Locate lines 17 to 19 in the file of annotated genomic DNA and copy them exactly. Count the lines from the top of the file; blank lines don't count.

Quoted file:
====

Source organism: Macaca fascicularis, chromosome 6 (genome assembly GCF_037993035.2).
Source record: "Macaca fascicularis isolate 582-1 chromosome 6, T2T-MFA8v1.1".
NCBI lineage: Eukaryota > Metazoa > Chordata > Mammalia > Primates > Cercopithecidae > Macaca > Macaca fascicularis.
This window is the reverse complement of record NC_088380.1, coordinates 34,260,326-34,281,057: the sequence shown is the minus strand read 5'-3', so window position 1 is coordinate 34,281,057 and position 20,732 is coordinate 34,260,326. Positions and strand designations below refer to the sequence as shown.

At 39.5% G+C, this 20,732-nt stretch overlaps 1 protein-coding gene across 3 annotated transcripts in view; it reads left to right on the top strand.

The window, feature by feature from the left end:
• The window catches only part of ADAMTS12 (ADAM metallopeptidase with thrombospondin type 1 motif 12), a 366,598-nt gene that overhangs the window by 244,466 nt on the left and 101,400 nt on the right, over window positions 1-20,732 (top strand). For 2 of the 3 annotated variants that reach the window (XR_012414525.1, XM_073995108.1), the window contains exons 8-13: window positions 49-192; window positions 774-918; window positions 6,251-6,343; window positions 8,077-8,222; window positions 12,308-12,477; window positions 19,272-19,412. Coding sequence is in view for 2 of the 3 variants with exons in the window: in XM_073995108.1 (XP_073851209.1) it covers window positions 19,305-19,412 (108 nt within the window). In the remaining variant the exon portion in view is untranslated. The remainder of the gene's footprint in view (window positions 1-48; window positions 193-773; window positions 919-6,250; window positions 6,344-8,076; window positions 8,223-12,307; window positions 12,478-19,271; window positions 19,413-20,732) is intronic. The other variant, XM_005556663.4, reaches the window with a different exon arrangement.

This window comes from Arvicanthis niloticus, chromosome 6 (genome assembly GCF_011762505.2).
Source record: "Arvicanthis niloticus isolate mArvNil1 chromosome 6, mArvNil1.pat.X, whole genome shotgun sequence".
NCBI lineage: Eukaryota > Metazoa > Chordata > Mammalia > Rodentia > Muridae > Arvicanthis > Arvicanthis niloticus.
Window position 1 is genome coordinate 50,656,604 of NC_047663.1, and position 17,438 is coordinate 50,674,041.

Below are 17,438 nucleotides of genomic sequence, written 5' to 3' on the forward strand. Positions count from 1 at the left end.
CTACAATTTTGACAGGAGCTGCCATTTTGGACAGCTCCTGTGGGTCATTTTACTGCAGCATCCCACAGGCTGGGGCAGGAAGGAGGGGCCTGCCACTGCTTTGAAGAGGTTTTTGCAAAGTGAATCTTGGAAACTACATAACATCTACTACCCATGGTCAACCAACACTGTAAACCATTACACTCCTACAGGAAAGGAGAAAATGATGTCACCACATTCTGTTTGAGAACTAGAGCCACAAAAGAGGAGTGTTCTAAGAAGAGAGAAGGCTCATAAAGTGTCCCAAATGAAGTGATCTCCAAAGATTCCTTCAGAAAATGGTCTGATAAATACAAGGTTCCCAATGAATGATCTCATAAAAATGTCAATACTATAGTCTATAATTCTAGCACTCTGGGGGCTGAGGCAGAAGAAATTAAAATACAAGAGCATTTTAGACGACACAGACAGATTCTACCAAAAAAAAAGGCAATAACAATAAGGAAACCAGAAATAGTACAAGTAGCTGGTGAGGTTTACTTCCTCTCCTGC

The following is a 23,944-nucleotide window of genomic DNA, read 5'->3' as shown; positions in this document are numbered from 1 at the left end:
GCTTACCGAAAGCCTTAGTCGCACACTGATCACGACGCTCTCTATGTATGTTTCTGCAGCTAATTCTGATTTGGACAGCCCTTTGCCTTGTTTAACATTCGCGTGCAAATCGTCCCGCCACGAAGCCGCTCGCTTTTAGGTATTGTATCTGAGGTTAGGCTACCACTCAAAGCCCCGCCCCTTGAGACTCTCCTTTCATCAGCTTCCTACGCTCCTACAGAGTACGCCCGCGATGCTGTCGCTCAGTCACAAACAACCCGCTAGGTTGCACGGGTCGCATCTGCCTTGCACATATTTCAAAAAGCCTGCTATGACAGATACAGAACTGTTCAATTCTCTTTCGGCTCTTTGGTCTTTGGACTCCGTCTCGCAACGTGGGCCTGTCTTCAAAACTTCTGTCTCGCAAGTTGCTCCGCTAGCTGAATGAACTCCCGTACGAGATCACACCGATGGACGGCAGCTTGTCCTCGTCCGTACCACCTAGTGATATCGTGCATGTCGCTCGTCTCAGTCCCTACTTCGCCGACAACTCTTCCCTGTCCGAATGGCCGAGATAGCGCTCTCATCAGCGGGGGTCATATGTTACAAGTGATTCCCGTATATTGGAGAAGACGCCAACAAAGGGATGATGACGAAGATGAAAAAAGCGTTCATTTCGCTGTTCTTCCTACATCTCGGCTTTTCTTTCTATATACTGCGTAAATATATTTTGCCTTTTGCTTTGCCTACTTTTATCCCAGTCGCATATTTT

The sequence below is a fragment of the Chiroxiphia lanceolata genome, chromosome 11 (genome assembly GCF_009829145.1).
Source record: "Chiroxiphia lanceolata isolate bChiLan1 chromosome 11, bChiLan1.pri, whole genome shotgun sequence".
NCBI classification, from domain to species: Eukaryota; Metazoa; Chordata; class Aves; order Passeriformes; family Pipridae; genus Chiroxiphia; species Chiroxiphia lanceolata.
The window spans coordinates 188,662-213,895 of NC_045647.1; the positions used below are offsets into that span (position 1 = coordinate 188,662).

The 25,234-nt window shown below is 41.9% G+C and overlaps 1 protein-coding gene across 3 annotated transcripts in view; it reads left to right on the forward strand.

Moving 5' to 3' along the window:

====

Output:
Source record: "Chiroxiphia lanceolata isolate bChiLan1 chromosome 11, bChiLan1.pri, whole genome shotgun sequence".
NCBI classification, from domain to species: Eukaryota; Metazoa; Chordata; class Aves; order Passeriformes; family Pipridae; genus Chiroxiphia; species Chiroxiphia lanceolata.
The window spans coordinates 188,662-213,895 of NC_045647.1; the positions used below are offsets into that span (position 1 = coordinate 188,662).